For those looking for a good book to read in these times when good books have assumed a bigger role in our daily lives, I strongly recommend “Empire of the Summer Moon”, The New York Times’ bestseller about the war between the Comanche and the white settlers for control of the American West. The book was shortlisted for the Pulitzer Prize - so I am not saying anything groundbreaking in my recommendation.

The Comanche was the most powerful tribe in American History. They adapted to the horse earlier and more completely than any other plains’ tribe and they were without doubt the prototype horse tribe in North America. The white man’s 40-year war with the Comanche in the mid 19th century was the tribe’s final chapter in its 250-year crusade to fight off settlers. But their legacy lives on and the lethal inland empire dominated by the tribe is an integral part of American history.

My idea for this part of the series was to work with a Comanche descendant from their homeland in Texas and New Mexico and place him or her against today’s Manhattan Skyline. A horse was not going to work in this storyline as we thought the Hudson River would offer the best platform on which to play a layered narrative.

With the help of a friend in Colorado, we found the right Comanche for the job in Santa Fe and he was excited to collaborate on the project. He helped source the canoe and brought his warrior clothes. Again, we would stress that their pride in their heritage manifests itself in fully embracing projects that give their tribe exposure. We were looking to create art as opposed to saying anything profound. By photographing an ancestor of America’s most powerful tribe in front of modern America’s most powerful city - the lost world meeting the new world - we are simply celebrating the breadth of American history.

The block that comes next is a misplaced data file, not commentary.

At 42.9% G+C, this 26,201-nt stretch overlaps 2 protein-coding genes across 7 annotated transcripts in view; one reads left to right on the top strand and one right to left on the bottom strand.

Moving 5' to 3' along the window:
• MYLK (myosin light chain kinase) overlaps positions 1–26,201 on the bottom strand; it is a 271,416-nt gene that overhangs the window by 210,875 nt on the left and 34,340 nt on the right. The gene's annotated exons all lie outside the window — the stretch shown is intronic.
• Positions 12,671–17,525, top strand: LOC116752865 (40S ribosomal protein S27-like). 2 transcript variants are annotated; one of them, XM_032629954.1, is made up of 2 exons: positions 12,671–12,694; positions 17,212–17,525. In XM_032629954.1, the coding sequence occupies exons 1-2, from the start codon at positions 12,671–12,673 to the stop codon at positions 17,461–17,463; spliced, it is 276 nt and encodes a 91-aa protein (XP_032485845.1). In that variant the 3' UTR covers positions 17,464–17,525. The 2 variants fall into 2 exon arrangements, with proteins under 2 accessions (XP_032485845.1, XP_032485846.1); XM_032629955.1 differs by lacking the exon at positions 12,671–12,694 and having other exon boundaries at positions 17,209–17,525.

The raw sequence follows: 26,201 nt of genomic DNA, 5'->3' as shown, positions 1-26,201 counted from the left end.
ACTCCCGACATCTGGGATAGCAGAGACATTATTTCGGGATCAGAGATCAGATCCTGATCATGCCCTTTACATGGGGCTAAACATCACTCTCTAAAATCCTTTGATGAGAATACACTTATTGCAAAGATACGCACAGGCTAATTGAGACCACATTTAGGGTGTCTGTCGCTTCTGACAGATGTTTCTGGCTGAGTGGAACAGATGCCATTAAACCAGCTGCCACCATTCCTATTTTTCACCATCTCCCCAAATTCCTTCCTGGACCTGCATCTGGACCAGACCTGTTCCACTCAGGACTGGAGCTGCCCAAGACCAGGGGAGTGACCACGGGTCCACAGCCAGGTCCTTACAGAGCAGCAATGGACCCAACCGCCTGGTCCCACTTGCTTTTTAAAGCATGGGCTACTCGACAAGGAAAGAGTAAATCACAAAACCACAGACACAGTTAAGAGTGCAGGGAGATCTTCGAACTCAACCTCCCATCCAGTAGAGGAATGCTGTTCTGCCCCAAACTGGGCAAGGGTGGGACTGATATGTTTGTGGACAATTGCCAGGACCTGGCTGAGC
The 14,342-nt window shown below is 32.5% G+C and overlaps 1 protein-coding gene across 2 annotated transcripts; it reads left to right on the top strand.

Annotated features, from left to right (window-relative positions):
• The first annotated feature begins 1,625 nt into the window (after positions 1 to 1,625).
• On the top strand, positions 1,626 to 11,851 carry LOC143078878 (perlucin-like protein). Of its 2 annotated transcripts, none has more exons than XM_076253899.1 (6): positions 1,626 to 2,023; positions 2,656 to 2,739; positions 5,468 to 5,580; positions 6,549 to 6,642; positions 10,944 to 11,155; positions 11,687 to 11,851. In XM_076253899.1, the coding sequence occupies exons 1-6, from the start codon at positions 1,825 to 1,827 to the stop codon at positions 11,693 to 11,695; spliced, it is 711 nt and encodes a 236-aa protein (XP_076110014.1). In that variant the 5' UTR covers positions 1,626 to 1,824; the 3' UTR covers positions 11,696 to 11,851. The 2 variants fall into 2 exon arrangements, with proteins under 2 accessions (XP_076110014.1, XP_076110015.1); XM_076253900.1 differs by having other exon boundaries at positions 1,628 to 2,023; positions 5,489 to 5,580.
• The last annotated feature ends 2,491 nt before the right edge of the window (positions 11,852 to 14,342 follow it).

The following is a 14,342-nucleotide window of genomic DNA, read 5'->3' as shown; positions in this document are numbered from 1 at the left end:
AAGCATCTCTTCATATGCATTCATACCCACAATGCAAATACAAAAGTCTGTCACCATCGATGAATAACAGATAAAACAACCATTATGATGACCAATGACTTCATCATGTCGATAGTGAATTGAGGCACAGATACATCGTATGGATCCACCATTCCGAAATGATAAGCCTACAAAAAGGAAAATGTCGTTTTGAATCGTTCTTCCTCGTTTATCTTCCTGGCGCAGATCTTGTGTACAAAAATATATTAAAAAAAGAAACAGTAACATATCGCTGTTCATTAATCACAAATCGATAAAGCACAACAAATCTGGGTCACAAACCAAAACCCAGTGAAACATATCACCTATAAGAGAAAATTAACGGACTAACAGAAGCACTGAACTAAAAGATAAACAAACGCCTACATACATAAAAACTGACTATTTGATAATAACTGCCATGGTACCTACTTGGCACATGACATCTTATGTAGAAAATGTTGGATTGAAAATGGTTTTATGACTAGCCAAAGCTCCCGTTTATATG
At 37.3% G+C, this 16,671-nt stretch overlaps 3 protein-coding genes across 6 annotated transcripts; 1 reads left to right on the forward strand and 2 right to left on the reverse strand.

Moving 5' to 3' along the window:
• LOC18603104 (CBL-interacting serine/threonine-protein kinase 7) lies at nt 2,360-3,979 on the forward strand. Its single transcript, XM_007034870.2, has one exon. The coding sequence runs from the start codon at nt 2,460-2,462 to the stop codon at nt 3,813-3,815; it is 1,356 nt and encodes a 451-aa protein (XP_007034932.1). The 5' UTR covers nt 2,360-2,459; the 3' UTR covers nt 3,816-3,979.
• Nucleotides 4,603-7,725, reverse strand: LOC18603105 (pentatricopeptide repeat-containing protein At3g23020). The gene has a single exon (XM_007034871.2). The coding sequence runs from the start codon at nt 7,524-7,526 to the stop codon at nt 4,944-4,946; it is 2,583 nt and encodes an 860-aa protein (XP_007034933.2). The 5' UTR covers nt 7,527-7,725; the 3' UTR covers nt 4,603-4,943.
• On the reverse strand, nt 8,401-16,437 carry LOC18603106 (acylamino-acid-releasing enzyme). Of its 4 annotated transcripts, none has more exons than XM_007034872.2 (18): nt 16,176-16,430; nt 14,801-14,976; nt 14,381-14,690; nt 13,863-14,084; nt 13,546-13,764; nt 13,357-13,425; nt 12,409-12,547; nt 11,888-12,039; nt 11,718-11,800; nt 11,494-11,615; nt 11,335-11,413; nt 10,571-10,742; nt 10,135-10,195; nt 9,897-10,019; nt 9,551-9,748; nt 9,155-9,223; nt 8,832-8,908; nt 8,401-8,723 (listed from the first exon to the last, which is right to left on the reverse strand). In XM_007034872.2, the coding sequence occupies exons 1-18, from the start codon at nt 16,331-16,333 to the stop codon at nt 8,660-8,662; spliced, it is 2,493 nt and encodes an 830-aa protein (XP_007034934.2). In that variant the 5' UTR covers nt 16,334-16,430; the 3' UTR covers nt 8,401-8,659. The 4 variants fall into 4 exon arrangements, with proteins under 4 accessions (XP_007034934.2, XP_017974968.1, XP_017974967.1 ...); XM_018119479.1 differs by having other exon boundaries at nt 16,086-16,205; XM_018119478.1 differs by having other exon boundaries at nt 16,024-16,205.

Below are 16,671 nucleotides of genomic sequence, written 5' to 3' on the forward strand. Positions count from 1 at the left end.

Joaquin Gonzalez did the Comanche proud. He managed the canoe on those waters magnificently and he looked every inch the warrior that we asked him to be.

Available sizes (Framed size)

Large: 71” x 102”
Standard: 52” x 73”

Available editions

Large: Edition of 12
Standard: Edition of 12

For those looking for a good book to read in these times when good books have assumed a bigger role in our daily lives, I strongly recommend “Empire of the Summer Moon”, The New York Times’ bestseller about the war between the Comanche and the white settlers for control of the American West. The book was shortlisted for the Pulitzer Prize - so I am not saying anything groundbreaking in my recommendation.

The Comanche was the most powerful tribe in American History. They adapted to the horse earlier and more completely than any other plains’ tribe and they were without doubt the prototype horse tribe in North America. The white man’s 40-year war with the Comanche in the mid 19th century was the tribe’s final chapter in its 250-year crusade to fight off settlers. But their legacy lives on and the lethal inland empire dominated by the tribe is an integral part of American history.

My idea for this part of the series was to work with a Comanche descendant from their homeland in Texas and New Mexico and place him or her against today’s Manhattan Skyline. A horse was not going to work in this storyline as we thought the Hudson River would offer the best platform on which to play a layered narrative.

With the help of a friend in Colorado, we found the right Comanche for the job in Santa Fe and he was excited to collaborate on the project. He helped source the canoe and brought his warrior clothes. Again, we would stress that their pride in their heritage manifests itself in fully embracing projects that give their tribe exposure. We were looking to create art as opposed to saying anything profound. By photographing an ancestor of America’s most powerful tribe in front of modern America’s most powerful city - the lost world meeting the new world - we are simply celebrating the breadth of American history.

Joaquin Gonzalez did the Comanche proud. He managed the canoe on those waters magnificently and he looked every inch the warrior that we asked him to be.

Available sizes (Framed size)

Large: 71” x 102”
Standard: 52” x 73”

Available editions

Large: Edition of 12
Standard: Edition of 12
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